Paul Krugman, one of the Bush administration’s most tenacious and effective critics arguing from no better perch than a bi-weekly column in the New York Times, addressed a New School University audience last week on the subject, “What went wrong?




High school to open

—Elizabeth O’Brien

Millennium High School will occupy its Downtown digs for the start of the school year this September, thanks in part to government funds earmarked for post-Sept. 11 revitalization.

Governor George Pataki announced the Lower Manhattan Development Corporation grant of up to $3 million last week as part of his speech on Lower Manhattan redevelopment.

“The L.M.D.C. contribution will insure that the Millennium High School will open this September,” Pataki said.

Millennium opened last fall in a temporary Midtown location that it was likely to outgrow this fall with the addition of 126 new students. However, until last week it had been unclear whether the school’s new home, parts of an office building at 75 Broad St., could be financed and retrofitted in time for the new school year.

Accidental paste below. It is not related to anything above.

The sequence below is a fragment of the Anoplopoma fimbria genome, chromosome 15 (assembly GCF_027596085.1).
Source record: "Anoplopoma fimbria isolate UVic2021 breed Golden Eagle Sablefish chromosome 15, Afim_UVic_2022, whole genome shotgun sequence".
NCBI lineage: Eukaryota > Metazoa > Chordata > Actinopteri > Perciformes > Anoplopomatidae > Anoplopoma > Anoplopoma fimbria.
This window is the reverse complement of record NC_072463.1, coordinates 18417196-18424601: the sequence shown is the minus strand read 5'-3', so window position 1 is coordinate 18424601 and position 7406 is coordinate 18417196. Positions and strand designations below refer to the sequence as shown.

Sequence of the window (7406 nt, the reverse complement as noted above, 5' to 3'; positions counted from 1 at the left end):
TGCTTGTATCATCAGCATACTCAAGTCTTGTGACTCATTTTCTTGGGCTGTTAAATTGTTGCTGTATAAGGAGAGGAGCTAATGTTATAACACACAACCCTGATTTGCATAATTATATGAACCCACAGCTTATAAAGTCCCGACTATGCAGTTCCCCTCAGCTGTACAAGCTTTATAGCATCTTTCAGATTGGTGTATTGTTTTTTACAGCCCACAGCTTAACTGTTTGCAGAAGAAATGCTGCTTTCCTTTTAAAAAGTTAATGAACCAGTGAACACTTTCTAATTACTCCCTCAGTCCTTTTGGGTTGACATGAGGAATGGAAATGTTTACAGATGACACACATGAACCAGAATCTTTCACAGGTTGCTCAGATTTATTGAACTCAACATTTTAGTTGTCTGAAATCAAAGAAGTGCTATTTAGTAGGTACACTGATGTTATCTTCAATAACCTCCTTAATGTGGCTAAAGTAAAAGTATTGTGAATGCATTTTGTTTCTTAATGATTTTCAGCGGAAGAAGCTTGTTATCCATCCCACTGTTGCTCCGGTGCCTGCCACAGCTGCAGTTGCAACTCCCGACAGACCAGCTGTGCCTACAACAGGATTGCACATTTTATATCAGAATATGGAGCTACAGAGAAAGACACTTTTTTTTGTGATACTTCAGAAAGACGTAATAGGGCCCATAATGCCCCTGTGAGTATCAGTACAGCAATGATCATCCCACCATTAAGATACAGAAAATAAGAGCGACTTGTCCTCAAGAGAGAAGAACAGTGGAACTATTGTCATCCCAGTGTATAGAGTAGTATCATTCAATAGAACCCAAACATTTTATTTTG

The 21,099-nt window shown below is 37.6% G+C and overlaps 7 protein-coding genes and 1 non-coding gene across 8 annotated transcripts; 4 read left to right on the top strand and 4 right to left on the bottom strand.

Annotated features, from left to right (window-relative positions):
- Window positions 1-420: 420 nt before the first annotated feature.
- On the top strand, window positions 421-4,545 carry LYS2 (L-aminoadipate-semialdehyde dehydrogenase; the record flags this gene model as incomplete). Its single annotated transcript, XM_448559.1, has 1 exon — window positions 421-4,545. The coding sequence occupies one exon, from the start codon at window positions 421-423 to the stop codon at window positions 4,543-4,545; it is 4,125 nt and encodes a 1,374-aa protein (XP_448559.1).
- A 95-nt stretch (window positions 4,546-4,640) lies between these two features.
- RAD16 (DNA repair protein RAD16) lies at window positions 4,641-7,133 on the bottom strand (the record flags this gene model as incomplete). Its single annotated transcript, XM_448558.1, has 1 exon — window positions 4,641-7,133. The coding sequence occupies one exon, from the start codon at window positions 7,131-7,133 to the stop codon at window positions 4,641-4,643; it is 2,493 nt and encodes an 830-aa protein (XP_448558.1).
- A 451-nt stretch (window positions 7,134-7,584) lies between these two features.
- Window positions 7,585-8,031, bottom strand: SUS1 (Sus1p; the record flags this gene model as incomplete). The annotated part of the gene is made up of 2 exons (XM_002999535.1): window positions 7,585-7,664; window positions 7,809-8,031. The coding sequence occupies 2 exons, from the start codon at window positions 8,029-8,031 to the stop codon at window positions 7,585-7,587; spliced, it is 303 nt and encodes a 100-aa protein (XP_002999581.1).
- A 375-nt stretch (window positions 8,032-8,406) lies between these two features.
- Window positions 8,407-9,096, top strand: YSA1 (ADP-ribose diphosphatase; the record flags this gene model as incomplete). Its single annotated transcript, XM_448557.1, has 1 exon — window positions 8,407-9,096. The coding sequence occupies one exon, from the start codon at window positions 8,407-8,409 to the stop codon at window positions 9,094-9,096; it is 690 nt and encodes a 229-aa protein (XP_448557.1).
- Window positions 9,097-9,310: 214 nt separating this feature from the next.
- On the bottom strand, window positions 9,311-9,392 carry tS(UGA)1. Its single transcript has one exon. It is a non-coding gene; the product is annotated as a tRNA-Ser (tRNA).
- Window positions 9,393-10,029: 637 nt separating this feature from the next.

“Hooray,” said Roy Moskowitz, special counsel to Community School District 2. “We’re delighted with the governor’s announcement and it will go a long way to making Millennium a reality at 75 Broad in September 2003.”

In addition to their private fundraising initiatives, Community Board 1 asked the L.M.D.C. last month for $5 million for Millennium High School. C.B. 1 members expressed their satisfaction with the governor’s award last week, even though it did not represent the full amount requested.

“I think 3 million is going to be very helpful and it’ll be a great push to get it done,” said C.B. 1 chairperson Madelyn Wils. She said $3 million means the school has between $8 million - $10 million, depending on how solid some of the private commitments are. The school would need $12 million to retrofit all three floors, but doesn’t need all of the money by September.

As important as the dollar contribution was the governor’s public support of the school, observers said. Now, school and community officials won’t have to worry where the students will hang their backpacks in September and can start focusing on making 75 Broad St. ready to receive them.

Architects and engineers are evaluating the building to decide which portion of the 3-floor space will be completed by September. Construction will begin very soon, Moskowitz said.

Some never doubted that Millennium would find its way Downtown.

“That’s been our plan all along,” said Robert Rhodes, Millennium’s principal.

—Elizabeth O’Brien